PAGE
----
Thanksgiving is just days away, so it’s time to start reflecting on what we’re thankful for. After all, we need a few talking points when the question is asked of us at the dinner table.
Yes, I’m being intentionally sarcastic with that statement. We ought to be a people who are thankful 365 days a year, not just when the calendar reminds us to be. Like I wrote last week, dangerous things can happen when you forget the generosity of God.
But not only must we be a people who are thankful; we ought to be a people who are thankful for the right reasons. When you celebrate, why do you celebrate? When you receive blessing, how do you define blessing? Be honest – what do you want from God? Or maybe this is a more provocative way of saying it: what kind of Messiah do you want Jesus to be?
I think many of us are just not on Jesus’ page. What we dream of and hope for is not the same as what he has promised us and works by zealous grace to deliver to us. Perhaps many of us struggle with disappointment with God because, at street level in our daily lives, we don’t esteem what God values.
Could it be that many of us don’t treasure what God has harnessed the forces of nature and controlled the events of human history to deliver to us? Maybe many of us actually want nothing more than a Jesus Genie who will make our lives easier by obeying our every command, for which we would give him thanks and name him as faithful.
Perhaps many of us want control more than we want redemption. We wish we had more control over the people and circumstances of our lives. That would be the good life for us.
Perhaps many of us crave success more than we crave redemption. We are willing to do almost anything to be successful; meanwhile, we neglect the things that God says have eternal value.
Perhaps many of us esteem acceptance more than we esteem redemption. We find more joy in the acceptance of the people around us than we do in the abounding love of God.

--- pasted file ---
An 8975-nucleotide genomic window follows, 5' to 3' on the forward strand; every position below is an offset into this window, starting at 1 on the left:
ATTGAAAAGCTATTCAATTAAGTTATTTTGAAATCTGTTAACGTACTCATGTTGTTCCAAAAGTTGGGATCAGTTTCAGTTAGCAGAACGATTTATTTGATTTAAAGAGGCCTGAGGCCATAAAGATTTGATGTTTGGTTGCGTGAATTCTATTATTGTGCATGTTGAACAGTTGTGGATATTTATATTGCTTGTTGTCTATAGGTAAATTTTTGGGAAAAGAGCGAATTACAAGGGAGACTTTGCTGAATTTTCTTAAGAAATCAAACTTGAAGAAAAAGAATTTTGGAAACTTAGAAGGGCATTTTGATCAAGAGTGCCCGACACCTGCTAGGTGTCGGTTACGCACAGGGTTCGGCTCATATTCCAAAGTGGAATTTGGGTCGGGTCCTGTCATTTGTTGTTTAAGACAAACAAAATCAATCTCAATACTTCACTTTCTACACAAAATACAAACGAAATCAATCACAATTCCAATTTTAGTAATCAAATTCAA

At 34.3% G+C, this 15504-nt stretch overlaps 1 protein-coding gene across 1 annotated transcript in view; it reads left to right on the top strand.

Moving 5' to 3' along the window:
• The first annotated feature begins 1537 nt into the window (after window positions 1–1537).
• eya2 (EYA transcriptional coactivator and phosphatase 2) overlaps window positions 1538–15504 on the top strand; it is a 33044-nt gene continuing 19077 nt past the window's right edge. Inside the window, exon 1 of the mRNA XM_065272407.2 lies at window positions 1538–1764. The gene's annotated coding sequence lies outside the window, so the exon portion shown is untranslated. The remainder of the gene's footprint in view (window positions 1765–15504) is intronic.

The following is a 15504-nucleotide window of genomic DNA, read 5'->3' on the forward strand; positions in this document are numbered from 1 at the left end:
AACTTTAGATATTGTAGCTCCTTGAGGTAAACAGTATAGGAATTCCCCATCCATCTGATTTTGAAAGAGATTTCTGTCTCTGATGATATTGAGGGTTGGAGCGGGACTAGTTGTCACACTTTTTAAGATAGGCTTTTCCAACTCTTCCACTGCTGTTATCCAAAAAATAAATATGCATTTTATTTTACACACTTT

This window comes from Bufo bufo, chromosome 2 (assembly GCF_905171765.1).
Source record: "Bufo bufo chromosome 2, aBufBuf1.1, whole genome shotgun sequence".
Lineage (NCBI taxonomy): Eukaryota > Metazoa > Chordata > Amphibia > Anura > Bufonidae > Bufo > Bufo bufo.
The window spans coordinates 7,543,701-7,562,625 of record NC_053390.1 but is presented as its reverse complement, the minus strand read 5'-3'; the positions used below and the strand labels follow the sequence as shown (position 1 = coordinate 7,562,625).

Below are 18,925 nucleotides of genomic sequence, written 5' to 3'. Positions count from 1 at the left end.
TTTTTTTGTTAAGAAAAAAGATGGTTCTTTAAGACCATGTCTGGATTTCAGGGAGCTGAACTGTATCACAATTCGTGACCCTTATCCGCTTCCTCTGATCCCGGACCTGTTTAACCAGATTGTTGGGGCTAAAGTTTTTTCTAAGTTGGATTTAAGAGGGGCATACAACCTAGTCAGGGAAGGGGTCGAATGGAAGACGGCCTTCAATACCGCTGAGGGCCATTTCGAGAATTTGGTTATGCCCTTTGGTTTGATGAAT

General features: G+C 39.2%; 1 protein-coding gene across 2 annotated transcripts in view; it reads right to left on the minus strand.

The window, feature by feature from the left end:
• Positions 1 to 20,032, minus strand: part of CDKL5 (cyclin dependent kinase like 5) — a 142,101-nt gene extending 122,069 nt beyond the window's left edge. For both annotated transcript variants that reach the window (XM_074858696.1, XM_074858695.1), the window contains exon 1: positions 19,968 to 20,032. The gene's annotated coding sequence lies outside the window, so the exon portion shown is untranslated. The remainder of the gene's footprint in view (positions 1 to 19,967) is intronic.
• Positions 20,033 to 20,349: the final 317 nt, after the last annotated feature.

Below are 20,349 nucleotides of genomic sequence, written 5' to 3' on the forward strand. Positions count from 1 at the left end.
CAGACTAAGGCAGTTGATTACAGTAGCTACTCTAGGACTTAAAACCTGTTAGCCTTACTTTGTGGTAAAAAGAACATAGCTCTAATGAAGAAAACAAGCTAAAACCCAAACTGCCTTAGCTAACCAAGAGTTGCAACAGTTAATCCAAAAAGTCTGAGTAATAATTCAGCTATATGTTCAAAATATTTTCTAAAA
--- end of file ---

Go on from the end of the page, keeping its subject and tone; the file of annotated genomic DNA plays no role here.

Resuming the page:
Perhaps many of us desire comfort and pleasure more than we desire redemption. If our lives could just be easier and more predictable, we would be satisfied.
Perhaps many of us want material things more than we want redemption. We tend to judge the quality of our lives by the size of our piles of stuff we have acquired.
Now, none of these things is inherently evil; it's not wrong to desire any of them. The game-changing question is this: "what set of desires rule my heart?" This is important because the desires that rule your heart determine how you evaluate your life, how you make small and large decisions, and, most importantly, how you think about the goodness and faithfulness of God.
This Thanksgiving season, go ahead and be thankful for the success and comfort and material things that God has blessed you with. But more than that, celebrate what God is working to produce in you – a redeemed heart. Your Lord is much, much more than a Jesus Genie; he is your sovereign Savior King.
Paul David Tripp
How has God blessed you with control? In what ways do you value control more than redemption, and how might God be redeeming you through the lack/loss of control?
How has God blessed you with success? In what ways do you value success more than redemption, and how might God be redeeming you through the lack/loss of success?
How has God blessed you with acceptance? In what ways do you value acceptance more than redemption, and how might God be redeeming you through the lack/loss of acceptance?
How has God blessed you with comfort and pleasure? In what ways do you value comfort and pleasure more than redemption, and how might God be redeeming you through the lack/loss of comfort and pleasure?
- How has God blessed you with material things? In what ways do you value material things more than redemption, and how might God be redeeming you through the lack/loss of material things?